• Last year, Act 6 of 2011 froze claimants' weekly maximum benefit at $573 for 2012. The new law extends this maximum benefit freeze through 2019. From 2019 to 2023, this maximum weekly benefit may increase annually, but by no more than 8%.
  • Claimants' partial benefit credit will be reduced from 40% to 30%; in other words, claimants who work part-time while receiving benefits will have their benefits off-set by their earnings where they earn 30% or more of their benefit.
  • Claimants must earn 49.5% of their base year earnings outside of their highest quarter in order to be financially eligible for UC benefits.

Employers should familiarize themselves with the UC reform law and with the changes that will go into effect over the next several years. We will continue to keep you updated on any additional developments in this area.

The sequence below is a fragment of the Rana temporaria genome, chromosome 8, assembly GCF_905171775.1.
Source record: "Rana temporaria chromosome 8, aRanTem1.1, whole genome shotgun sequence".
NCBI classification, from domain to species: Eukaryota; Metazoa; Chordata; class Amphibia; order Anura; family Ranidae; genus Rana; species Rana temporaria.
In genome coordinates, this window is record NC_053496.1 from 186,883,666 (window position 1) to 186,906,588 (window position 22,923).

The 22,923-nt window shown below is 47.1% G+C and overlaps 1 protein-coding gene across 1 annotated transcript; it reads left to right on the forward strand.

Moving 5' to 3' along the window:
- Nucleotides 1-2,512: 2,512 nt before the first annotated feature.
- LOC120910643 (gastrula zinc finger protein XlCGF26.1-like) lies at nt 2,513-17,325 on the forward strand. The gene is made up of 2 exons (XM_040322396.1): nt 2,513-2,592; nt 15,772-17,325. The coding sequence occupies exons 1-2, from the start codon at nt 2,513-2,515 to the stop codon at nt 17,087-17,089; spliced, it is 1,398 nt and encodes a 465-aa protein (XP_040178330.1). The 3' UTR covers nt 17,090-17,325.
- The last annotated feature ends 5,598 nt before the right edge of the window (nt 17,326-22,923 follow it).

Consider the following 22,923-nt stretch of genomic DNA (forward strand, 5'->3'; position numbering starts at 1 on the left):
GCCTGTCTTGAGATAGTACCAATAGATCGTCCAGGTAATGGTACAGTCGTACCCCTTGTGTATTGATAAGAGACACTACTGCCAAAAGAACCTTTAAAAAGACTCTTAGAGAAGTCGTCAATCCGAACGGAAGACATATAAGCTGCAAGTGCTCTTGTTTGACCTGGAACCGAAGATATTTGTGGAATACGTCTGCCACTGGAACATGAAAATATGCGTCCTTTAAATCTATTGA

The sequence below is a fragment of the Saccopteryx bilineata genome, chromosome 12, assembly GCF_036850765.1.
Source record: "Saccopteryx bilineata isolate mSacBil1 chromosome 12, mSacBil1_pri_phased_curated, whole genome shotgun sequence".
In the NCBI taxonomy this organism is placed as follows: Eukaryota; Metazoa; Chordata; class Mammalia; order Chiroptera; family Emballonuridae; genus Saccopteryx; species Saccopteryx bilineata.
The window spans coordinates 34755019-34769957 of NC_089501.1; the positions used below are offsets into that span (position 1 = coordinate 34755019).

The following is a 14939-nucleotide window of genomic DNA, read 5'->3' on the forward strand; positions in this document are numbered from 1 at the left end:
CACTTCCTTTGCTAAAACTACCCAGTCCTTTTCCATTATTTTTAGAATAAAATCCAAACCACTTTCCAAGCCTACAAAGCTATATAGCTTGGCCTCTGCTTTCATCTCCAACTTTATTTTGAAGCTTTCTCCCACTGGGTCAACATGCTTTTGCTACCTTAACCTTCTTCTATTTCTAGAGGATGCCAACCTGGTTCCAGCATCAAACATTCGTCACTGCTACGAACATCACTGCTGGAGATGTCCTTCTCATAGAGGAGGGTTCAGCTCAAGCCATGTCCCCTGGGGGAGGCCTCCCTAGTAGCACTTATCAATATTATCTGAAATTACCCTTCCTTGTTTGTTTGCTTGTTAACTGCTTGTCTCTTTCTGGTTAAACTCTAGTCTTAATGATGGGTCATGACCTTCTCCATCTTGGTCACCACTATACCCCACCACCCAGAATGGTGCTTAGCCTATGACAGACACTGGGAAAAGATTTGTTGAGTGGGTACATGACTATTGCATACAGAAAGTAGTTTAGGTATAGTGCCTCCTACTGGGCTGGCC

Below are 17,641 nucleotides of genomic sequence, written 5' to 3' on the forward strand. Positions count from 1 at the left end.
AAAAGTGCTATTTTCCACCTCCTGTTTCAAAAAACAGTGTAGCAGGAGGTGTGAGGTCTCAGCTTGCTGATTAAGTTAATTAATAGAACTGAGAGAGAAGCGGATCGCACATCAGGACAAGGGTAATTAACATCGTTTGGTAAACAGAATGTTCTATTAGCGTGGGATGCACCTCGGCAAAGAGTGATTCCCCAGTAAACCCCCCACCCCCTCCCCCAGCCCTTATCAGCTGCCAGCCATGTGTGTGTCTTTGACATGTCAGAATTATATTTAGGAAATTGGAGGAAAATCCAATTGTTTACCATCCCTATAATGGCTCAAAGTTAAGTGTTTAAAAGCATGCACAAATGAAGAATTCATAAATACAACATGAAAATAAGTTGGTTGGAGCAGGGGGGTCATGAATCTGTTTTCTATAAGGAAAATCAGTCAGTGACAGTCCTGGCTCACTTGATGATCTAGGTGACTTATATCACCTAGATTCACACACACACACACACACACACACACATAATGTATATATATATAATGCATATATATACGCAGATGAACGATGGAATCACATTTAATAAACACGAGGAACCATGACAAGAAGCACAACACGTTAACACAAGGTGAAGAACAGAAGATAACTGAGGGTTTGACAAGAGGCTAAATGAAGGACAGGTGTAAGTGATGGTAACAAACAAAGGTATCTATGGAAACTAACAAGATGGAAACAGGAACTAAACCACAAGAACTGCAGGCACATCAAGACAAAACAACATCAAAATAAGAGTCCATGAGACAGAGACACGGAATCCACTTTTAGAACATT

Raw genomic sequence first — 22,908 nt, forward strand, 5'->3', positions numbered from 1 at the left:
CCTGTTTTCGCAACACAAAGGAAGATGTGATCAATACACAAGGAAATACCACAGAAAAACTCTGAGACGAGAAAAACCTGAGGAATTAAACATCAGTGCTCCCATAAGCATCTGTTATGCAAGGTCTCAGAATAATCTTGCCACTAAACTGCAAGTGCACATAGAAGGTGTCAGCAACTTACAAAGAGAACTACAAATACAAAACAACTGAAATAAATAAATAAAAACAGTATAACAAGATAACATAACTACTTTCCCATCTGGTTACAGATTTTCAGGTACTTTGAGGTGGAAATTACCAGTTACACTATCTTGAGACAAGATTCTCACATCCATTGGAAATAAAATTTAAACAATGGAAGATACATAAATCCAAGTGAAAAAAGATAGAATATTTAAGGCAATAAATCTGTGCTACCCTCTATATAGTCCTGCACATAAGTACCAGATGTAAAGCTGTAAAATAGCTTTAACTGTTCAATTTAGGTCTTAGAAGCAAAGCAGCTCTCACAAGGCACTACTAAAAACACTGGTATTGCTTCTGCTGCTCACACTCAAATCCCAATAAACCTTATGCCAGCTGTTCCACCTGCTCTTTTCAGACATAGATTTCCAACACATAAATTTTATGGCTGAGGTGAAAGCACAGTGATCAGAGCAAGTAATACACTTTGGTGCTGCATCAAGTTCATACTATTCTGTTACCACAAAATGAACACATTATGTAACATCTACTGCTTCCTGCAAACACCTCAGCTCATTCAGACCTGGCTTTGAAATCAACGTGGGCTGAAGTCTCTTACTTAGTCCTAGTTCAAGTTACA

Unemployment Compensation: Case Update

Should an employee who agrees to resign her employment as part of the settlement of her workers’ compensation claim be eligible to receive unemployment compensation benefits? According to a recent decision from the Commonwealth Court of Pennsylvania, the answer to this question is a firm “no.”

An employee who voluntarily quits her employment will not be eligible to receive unemployment compensation benefits unless she can establish that she had “necessitous and compelling” cause – in other words, good cause – to quit. In Lee v. Unemployment Compensation Board of Review, the plaintiff argued that she should be eligible for unemployment compensation benefits where she agreed to resign her employment in consideration for a workers’ compensation settlement agreement. The Court disagreed, rejecting Lee’s argument that she was under psychological pressure to settle the workers’ compensation claim and that her attorney advised her that the settlement would not happen without the resignation and release.